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Trump Sews up Delegates to Seal GOP Nomination amid Tax Evasion Accusations | ASHARQ AL-AWSAT English Archive 2005 -2017
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Republican presidential candidate Donald Trump speaks to supporters during a campaign rally, at the Rimrock Auto Arena, in Billings, Mont., Thursday. AP

London-As New York billionaire Donald Trump sew up the number of delegates needed to clinch the (Republican Party) GOP nomination, U.S. President Barack Obama slammed him on the sidelines of a Group of Seven advanced economies summit in Japan.

It takes 1,237 delegates to win the Republican nomination. Trump has reached 1,239 and will easily pad his total in primary elections on June 7.

But Obama said that global leaders are “rattled by Trump — and for good reasons — because a lot of the proposals he makes display an ignorance of world affairs or a cavalier attitude or an interest in getting tweets and headlines instead of actually thinking through what is required to keep America safe and secure and prosperous.”

The U.S. president said foreign countries pay more attention to U.S. elections than Americans do to theirs because they count on Washington to provide stability and direction in addressing global challenges.

“I think it’s fair to say they are surprised by the Republican nominee,” Obama said, referring to Trump.

Meanwhile, Britain’s Daily Telegraph said that Trump signed off on a controversial business deal that was designed to deprive the American government of tens of millions of dollars in tax.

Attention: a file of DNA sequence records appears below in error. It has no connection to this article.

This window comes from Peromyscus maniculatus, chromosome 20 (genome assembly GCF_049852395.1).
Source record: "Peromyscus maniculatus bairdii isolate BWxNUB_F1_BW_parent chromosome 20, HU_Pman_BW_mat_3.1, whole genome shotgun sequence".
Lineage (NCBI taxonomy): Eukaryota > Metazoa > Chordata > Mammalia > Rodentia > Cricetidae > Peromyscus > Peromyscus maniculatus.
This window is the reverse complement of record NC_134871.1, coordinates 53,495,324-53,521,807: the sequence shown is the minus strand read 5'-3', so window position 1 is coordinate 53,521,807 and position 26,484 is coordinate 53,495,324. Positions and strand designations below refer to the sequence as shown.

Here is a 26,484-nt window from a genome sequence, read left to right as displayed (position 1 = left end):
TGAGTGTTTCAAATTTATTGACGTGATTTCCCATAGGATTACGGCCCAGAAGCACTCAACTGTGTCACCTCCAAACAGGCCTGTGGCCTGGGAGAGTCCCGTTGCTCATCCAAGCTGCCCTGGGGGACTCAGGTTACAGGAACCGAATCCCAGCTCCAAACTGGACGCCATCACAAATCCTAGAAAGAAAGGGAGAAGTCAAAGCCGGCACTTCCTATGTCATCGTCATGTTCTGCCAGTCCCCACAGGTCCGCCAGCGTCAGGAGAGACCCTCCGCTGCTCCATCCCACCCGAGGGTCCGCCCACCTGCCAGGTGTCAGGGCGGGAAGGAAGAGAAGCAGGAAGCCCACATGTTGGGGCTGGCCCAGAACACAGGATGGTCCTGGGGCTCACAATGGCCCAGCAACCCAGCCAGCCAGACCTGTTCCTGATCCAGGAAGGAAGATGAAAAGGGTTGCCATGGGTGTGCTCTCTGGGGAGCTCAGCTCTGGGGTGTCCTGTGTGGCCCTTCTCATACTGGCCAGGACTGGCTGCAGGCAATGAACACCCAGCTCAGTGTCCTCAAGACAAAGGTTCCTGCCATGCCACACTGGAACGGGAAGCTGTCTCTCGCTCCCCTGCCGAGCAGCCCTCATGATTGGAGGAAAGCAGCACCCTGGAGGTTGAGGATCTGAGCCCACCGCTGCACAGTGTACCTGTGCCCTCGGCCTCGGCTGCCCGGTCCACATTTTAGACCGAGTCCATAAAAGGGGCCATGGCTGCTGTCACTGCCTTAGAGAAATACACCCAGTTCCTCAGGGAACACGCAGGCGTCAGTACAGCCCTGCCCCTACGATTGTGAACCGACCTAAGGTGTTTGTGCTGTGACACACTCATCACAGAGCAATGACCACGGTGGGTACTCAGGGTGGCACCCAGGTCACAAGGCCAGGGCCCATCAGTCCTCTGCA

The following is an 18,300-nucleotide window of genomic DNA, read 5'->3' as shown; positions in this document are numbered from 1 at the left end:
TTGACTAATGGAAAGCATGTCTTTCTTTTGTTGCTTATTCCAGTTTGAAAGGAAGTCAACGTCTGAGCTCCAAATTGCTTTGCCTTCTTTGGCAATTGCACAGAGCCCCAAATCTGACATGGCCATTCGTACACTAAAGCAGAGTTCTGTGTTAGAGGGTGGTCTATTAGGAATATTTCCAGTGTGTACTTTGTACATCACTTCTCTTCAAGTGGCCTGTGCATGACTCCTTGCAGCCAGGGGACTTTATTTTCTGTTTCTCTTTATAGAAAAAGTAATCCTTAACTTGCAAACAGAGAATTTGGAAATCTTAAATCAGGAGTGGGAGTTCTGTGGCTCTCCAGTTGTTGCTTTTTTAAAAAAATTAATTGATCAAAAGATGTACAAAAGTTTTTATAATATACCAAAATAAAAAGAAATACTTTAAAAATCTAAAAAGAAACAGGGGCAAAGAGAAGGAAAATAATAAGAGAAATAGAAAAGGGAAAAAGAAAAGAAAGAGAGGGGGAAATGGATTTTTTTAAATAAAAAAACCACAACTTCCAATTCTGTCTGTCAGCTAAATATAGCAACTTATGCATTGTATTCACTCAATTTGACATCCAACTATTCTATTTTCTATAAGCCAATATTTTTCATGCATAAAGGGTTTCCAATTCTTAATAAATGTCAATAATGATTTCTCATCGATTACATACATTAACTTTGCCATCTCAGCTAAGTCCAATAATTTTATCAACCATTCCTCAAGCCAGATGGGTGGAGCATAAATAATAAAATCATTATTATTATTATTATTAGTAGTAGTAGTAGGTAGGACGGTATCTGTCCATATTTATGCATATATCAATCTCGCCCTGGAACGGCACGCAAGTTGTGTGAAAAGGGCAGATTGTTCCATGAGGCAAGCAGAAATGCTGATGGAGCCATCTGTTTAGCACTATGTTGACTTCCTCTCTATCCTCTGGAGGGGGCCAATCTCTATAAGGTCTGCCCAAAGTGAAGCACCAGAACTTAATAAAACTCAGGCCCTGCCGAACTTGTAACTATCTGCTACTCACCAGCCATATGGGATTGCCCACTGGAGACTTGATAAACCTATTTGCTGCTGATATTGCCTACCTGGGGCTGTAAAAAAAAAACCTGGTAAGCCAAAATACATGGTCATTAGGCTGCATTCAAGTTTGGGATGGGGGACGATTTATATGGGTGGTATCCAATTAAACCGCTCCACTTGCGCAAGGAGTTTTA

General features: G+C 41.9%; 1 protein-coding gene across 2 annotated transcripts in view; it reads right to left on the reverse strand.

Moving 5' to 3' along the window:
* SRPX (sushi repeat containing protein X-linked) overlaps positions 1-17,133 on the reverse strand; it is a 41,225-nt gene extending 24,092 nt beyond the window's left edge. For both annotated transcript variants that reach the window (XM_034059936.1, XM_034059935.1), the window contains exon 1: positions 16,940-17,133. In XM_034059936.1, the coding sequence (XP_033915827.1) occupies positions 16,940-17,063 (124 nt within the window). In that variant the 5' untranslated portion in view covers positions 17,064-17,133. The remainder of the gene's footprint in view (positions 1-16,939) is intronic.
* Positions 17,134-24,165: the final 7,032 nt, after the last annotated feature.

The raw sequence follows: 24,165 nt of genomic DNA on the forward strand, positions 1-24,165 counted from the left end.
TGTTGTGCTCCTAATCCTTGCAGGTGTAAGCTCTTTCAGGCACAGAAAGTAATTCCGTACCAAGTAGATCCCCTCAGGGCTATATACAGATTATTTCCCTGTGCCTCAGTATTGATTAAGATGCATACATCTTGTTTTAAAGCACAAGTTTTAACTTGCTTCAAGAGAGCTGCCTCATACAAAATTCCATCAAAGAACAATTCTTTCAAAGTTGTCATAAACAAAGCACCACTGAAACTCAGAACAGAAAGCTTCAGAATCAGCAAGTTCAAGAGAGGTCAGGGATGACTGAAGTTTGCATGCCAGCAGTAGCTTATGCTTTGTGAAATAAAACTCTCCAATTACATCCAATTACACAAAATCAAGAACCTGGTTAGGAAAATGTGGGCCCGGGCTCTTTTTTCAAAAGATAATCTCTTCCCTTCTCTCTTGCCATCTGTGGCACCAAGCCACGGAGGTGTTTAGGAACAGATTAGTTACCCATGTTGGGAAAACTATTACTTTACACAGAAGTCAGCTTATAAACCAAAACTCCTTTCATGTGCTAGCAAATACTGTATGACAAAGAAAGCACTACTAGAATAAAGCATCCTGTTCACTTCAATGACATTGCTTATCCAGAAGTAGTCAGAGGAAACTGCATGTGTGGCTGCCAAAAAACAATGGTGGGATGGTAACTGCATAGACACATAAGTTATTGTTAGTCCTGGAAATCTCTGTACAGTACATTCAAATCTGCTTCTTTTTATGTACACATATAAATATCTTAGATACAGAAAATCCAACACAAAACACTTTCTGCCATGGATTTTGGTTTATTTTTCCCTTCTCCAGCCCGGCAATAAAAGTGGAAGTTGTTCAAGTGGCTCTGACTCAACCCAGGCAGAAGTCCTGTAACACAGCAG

The billionaire approved a $50 million investment in a company – only for the deal to be rewritten several weeks later as a “loan.”

Experts say that the effect of this move was to skirt vast tax liabilities, and court papers seen by the Telegraph allege that the deal amounted to fraud.

The allegations center on Trump’s business alliance with Bayrock Group, the property company that was building Trump SoHo, the mogul’s prized New York building – as well as two other projects to which he had licensed his name.

In 2007 Bayrock struck a deal with FL Group, an Icelandic company that had agreed to invest $50 million in four of Bayrock’s subsidiary partnerships. However, the deal was later relabeled as a loan.

In New York, the sale of a stake in a partnership would make the existing partners liable to pay more than 40 per cent in tax on their ‘gain’, based on the highest tax rate.

However, if the investment is classified as a loan no tax would be payable.

Former employees of Bayrock have alleged in a case against the company that the deal was intended to fraudulently evade some $20 million in tax through a disguised sale of partnership interests.

They also claim the participants mislabeled the sale as a loan in order to avoid paying a further estimated $80 million taxes on the projected profits from the real estate.